13. Ordinance No. 2019-2 – Year-End Budget Adjustments – First Reading – (2:18:25) An extensive list of adjustments was presented to account for changes during the year. The detailed list can be reviewed by clicking here. When reviewing this list note that the changes is the total in the “Proposed Adjustment” column of the document. Second reading and public hearing will be held on June 10, 2019. Passed (4-0)

14. Ordinance No. 2019-3 – Real and Personal Property Taxes – First Reading – (2:33:08) This Ordinance sets the 2020 tax rate at $1.95, no change from the FY19 rate. A second reading and public hearing will be held on June 10, 2019. Passed (4-0)

15. Ordinance No. 2019-4 – Germantown Municipal School District Year-End Budget Adjustments – First Reading – (2:35:12) Similar to the BMA, GMSD must amend their budget for actual spending that hits throughout the year. A 31 page summary of the changes can be found by clicking here. A second reading and public hearing will be held on June 10, 2019. Passed (4-0)

16. Ordinance No. 2019-10 – Rezoning of a 15.229 Acre Portion of the Fulmer Property (South Side of Wolf River Blvd.) from “R” to “O” Office Zoning – First Reading – (2:38:30) This item is the rezoning of 15 acres of the 190 of the land known as Fulmer Farms. The section of land in question borders Wolf River Parkway with the Vineyard subdivision on the western border. The purpose of the proposed property is for medical office space which is consistent with the use of other land along this section of Wolf River. Concept site plans can be reviewed by clicking here. A second reading and public hearing will be held on June 10, 2019. Passed (4-0)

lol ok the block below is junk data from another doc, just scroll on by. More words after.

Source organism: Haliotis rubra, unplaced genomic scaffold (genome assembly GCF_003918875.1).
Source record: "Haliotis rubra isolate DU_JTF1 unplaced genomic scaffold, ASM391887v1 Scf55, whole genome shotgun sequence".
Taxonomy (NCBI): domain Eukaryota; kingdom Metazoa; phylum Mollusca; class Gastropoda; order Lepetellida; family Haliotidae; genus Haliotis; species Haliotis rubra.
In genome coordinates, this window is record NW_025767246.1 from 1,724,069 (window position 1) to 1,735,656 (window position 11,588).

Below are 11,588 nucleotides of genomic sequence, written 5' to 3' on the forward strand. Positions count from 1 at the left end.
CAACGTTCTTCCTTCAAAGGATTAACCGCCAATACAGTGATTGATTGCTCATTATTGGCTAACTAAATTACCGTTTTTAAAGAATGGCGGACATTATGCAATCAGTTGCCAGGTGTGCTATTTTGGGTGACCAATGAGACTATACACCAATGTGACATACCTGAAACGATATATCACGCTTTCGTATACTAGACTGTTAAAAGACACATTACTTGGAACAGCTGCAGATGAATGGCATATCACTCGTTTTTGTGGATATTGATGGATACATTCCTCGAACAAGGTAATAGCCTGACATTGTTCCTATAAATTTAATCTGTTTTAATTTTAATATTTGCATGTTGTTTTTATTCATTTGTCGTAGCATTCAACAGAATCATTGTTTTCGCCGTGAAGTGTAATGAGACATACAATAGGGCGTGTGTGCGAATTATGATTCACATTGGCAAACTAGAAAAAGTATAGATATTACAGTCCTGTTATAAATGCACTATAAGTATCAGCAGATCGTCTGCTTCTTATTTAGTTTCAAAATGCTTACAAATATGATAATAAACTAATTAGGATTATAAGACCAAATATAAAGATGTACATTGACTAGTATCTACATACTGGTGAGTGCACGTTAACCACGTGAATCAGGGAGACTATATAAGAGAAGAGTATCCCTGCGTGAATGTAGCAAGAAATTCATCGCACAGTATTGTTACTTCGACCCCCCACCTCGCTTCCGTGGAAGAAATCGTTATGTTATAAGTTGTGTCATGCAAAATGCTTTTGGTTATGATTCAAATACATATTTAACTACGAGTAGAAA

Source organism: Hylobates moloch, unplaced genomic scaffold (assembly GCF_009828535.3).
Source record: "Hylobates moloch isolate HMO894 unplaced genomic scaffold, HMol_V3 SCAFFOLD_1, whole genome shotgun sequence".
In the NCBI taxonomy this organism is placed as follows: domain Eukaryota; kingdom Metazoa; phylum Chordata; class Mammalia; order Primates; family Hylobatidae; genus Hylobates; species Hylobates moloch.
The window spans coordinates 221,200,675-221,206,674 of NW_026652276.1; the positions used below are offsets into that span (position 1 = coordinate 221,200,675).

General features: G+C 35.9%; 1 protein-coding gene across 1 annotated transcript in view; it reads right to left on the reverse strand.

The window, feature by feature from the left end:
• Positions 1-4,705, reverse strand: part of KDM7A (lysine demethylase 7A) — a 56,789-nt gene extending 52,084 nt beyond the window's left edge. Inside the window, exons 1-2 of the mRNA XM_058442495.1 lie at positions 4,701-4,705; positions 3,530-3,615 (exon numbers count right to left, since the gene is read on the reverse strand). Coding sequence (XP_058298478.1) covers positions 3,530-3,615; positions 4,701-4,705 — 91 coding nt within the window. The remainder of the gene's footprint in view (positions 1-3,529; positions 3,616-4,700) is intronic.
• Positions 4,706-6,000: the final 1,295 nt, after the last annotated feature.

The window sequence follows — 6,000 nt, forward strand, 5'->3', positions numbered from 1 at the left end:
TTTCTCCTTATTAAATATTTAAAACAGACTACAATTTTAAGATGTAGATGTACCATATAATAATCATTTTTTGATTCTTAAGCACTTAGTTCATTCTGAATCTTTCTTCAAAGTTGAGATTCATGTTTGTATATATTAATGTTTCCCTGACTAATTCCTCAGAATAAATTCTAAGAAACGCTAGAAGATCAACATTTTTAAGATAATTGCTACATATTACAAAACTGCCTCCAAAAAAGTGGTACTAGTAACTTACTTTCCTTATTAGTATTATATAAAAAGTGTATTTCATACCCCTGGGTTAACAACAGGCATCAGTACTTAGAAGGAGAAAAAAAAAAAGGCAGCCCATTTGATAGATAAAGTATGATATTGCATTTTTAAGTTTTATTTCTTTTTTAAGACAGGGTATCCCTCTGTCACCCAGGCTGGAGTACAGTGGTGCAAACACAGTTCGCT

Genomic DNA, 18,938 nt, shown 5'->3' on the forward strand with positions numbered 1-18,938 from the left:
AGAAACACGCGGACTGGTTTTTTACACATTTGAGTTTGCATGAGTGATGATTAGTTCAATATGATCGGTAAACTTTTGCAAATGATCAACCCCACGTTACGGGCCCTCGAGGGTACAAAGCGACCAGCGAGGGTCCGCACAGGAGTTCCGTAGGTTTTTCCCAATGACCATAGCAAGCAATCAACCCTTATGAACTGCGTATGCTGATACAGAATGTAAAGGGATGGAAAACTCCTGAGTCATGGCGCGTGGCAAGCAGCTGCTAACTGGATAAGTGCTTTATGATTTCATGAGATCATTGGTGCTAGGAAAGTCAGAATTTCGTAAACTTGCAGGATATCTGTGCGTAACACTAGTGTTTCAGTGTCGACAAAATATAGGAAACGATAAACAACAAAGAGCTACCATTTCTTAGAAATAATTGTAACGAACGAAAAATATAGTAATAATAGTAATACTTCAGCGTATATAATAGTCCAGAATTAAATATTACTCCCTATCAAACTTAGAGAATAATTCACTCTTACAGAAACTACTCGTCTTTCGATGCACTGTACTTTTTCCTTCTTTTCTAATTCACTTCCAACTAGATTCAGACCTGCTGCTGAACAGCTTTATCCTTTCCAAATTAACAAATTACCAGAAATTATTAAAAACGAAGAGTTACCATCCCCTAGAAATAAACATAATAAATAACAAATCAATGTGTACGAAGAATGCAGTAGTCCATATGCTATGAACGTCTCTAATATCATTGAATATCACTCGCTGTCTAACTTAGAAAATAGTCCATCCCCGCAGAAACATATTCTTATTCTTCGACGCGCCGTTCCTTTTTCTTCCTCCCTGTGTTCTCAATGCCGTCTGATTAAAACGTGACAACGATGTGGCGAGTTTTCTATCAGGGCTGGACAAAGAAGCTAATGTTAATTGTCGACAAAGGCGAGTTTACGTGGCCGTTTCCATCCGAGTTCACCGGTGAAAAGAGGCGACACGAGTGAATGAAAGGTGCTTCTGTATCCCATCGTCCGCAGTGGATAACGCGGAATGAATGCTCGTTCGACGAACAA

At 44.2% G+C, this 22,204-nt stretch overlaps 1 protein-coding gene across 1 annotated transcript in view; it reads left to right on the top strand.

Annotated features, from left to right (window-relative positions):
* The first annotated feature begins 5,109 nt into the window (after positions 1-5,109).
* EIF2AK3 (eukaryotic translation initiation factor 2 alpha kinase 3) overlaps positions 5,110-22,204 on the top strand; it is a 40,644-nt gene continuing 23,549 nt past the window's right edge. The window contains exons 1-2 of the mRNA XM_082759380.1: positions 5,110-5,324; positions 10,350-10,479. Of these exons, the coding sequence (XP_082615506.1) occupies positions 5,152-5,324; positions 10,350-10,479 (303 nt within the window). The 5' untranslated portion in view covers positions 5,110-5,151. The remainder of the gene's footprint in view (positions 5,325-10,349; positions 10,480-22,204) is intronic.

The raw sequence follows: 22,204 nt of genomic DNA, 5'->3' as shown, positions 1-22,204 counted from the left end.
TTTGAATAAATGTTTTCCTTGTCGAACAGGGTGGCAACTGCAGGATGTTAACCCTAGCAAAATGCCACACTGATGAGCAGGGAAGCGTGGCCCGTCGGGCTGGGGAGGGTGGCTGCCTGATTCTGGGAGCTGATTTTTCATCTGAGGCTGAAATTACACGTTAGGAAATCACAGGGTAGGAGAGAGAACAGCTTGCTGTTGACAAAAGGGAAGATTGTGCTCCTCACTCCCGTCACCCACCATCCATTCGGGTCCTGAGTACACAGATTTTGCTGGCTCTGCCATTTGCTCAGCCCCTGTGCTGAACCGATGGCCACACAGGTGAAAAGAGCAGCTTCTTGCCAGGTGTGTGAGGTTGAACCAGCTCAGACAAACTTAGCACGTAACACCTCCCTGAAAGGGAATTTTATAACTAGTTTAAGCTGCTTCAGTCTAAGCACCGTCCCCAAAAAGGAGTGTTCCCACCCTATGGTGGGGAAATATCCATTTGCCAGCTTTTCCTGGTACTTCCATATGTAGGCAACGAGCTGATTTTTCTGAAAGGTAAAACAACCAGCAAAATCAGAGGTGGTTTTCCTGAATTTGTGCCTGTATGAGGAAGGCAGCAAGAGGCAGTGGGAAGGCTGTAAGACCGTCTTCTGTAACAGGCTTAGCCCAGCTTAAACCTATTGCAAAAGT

The Truth Behind Overcrowding at GMSD Schools

Getting our own municipal schools in Germantown wasn’t easy. Voters in each of the suburban towns and cities approved referendums on forming municipal school districts in August 2012. But the results were voided months later in a decision by U.S. District Judge Samuel “Hardy” Mays and the Tennessee state legislature responded in 2013 by passing a new law that lifted the statewide ban on the creation of such school districts. With the new law, aldermen in each of the six towns set a new election date for the same ballot questions.

After these legal battles and two votes of the citizens, the Germantown Municipal School District (GMSD) opened its doors in 2014. Since then, the district has grown, and the city has benefited from these excellent schools. Overall, the district has grown 638 (15%) resident students in its first four years according to the District’s 2017 Facilities Plan.

Achievements

During those four years, the District has achieved quite a lot.

  • Houston High School has the highest public high school district ACT average in the state for the third consecutive year
  • GMSD was named a District of Distinction in 2017 for work on Exceptional Student Education Transitional Experience
  • Houston Middle School counselors were recognized with the RAMP recognition from ASCA this year (the only middle school in Tennessee to meet qualifications for the counseling program award)